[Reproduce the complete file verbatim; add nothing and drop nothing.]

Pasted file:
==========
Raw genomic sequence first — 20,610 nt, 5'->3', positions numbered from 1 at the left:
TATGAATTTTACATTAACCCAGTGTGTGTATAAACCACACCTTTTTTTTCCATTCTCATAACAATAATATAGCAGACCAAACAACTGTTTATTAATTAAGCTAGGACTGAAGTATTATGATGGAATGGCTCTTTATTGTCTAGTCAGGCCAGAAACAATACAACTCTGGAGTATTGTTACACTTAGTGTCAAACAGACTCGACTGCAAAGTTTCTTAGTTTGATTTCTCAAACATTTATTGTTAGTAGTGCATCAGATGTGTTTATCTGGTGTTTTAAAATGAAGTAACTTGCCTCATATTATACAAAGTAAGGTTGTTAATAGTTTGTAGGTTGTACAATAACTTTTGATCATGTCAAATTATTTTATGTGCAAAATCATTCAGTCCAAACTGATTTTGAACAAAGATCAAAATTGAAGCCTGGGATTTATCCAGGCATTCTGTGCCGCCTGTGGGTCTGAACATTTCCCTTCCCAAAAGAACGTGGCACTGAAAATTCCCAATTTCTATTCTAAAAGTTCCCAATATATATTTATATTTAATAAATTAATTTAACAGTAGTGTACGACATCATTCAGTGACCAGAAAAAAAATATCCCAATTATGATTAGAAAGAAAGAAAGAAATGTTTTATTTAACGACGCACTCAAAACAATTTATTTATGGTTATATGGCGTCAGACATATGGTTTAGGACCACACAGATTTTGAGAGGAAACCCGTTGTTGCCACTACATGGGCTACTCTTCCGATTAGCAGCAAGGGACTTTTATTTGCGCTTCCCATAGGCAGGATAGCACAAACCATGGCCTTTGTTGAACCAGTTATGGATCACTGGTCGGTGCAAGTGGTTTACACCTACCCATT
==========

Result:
Raw genomic sequence first — 20,610 nt, 5'->3', positions numbered from 1 at the left:
TATGAATTTTACATTAACCCAGTGTGTGTATAAACCACACCTTTTTTTTCCATTCTCATAACAATAATATAGCAGACCAAACAACTGTTTATTAATTAAGCTAGGACTGAAGTATTATGATGGAATGGCTCTTTATTGTCTAGTCAGGCCAGAAACAATACAACTCTGGAGTATTGTTACACTTAGTGTCAAACAGACTCGACTGCAAAGTTTCTTAGTTTGATTTCTCAAACATTTATTGTTAGTAGTGCATCAGATGTGTTTATCTGGTGTTTTAAAATGAAGTAACTTGCCTCATATTATACAAAGTAAGGTTGTTAATAGTTTGTAGGTTGTACAATAACTTTTGATCATGTCAAATTATTTTATGTGCAAAATCATTCAGTCCAAACTGATTTTGAACAAAGATCAAAATTGAAGCCTGGGATTTATCCAGGCATTCTGTGCCGCCTGTGGGTCTGAACATTTCCCTTCCCAAAAGAACGTGGCACTGAAAATTCCCAATTTCTATTCTAAAAGTTCCCAATATATATTTATATTTAATAAATTAATTTAACAGTAGTGTACGACATCATTCAGTGACCAGAAAAAAAATATCCCAATTATGATTAGAAAGAAAGAAAGAAATGTTTTATTTAACGACGCACTCAAAACAATTTATTTATGGTTATATGGCGTCAGACATATGGTTTAGGACCACACAGATTTTGAGAGGAAACCCGTTGTTGCCACTACATGGGCTACTCTTCCGATTAGCAGCAAGGGACTTTTATTTGCGCTTCCCATAGGCAGGATAGCACAAACCATGGCCTTTGTTGAACCAGTTATGGATCACTGGTCGGTGCAAGTGGTTTACACCTACCCATT